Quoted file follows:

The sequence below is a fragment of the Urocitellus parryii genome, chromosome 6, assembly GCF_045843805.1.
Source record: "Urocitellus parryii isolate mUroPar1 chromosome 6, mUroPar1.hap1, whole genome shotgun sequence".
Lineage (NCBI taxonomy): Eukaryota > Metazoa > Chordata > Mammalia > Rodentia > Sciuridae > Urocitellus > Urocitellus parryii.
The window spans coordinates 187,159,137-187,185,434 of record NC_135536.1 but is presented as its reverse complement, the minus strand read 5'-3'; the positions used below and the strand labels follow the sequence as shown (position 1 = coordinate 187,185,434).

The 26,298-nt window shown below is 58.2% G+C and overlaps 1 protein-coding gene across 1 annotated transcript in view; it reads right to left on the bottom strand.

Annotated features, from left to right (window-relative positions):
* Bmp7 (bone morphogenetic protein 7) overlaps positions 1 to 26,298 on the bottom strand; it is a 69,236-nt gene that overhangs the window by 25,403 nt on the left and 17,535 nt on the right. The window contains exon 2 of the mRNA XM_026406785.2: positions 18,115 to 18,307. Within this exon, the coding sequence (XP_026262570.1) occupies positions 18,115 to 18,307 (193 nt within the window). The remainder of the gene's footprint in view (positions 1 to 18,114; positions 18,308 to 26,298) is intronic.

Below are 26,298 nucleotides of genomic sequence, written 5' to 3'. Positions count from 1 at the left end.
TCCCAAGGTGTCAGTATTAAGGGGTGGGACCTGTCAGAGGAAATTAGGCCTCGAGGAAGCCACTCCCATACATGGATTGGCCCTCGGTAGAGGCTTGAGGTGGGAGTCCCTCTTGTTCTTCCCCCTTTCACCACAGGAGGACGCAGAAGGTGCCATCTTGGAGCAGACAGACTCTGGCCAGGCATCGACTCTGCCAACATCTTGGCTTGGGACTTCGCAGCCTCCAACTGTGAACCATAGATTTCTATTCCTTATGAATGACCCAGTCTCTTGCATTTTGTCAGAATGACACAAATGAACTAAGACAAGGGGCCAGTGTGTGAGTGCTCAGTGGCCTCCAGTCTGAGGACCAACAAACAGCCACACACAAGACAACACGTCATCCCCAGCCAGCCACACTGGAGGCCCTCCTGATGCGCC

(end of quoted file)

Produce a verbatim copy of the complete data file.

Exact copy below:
The sequence below is a fragment of the Urocitellus parryii genome, chromosome 6, assembly GCF_045843805.1.
Source record: "Urocitellus parryii isolate mUroPar1 chromosome 6, mUroPar1.hap1, whole genome shotgun sequence".
Lineage (NCBI taxonomy): Eukaryota > Metazoa > Chordata > Mammalia > Rodentia > Sciuridae > Urocitellus > Urocitellus parryii.
The window spans coordinates 187,159,137-187,185,434 of record NC_135536.1 but is presented as its reverse complement, the minus strand read 5'-3'; the positions used below and the strand labels follow the sequence as shown (position 1 = coordinate 187,185,434).

The 26,298-nt window shown below is 58.2% G+C and overlaps 1 protein-coding gene across 1 annotated transcript in view; it reads right to left on the bottom strand.

Annotated features, from left to right (window-relative positions):
* Bmp7 (bone morphogenetic protein 7) overlaps positions 1 to 26,298 on the bottom strand; it is a 69,236-nt gene that overhangs the window by 25,403 nt on the left and 17,535 nt on the right. The window contains exon 2 of the mRNA XM_026406785.2: positions 18,115 to 18,307. Within this exon, the coding sequence (XP_026262570.1) occupies positions 18,115 to 18,307 (193 nt within the window). The remainder of the gene's footprint in view (positions 1 to 18,114; positions 18,308 to 26,298) is intronic.

Below are 26,298 nucleotides of genomic sequence, written 5' to 3'. Positions count from 1 at the left end.
TCCCAAGGTGTCAGTATTAAGGGGTGGGACCTGTCAGAGGAAATTAGGCCTCGAGGAAGCCACTCCCATACATGGATTGGCCCTCGGTAGAGGCTTGAGGTGGGAGTCCCTCTTGTTCTTCCCCCTTTCACCACAGGAGGACGCAGAAGGTGCCATCTTGGAGCAGACAGACTCTGGCCAGGCATCGACTCTGCCAACATCTTGGCTTGGGACTTCGCAGCCTCCAACTGTGAACCATAGATTTCTATTCCTTATGAATGACCCAGTCTCTTGCATTTTGTCAGAATGACACAAATGAACTAAGACAAGGGGCCAGTGTGTGAGTGCTCAGTGGCCTCCAGTCTGAGGACCAACAAACAGCCACACACAAGACAACACGTCATCCCCAGCCAGCCACACTGGAGGCCCTCCTGATGCGCC